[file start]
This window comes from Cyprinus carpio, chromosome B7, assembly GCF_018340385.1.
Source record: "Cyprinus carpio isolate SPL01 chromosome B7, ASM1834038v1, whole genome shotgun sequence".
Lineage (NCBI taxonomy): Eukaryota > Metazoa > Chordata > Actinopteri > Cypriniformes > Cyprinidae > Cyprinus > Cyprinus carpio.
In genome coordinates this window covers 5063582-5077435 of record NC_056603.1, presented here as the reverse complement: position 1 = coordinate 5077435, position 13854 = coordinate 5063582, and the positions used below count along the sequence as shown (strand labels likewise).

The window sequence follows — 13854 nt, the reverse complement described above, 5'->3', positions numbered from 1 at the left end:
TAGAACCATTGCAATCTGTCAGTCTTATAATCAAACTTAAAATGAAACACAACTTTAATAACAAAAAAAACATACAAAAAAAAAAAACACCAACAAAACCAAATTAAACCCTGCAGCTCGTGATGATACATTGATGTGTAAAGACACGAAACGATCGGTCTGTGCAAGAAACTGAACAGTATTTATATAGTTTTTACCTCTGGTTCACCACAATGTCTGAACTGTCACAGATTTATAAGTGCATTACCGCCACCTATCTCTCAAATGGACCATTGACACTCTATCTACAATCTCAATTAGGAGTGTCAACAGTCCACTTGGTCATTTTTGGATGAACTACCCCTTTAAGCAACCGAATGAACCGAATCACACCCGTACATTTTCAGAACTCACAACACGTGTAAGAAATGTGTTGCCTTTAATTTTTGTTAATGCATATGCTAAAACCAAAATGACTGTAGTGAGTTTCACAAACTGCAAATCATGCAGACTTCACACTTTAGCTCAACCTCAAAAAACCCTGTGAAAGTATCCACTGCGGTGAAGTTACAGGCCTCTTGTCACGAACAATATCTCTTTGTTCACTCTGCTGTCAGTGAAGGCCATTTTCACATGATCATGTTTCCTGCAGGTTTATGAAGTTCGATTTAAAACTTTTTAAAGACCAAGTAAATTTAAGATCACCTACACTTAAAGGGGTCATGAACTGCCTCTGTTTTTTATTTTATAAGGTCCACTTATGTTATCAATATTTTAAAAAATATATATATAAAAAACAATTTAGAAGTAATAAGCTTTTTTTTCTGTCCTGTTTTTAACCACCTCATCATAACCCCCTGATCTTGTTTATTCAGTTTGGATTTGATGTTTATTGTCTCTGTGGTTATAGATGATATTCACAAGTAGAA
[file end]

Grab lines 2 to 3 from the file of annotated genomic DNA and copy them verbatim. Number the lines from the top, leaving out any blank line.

Source record: "Cyprinus carpio isolate SPL01 chromosome B7, ASM1834038v1, whole genome shotgun sequence".
Lineage (NCBI taxonomy): Eukaryota > Metazoa > Chordata > Actinopteri > Cypriniformes > Cyprinidae > Cyprinus > Cyprinus carpio.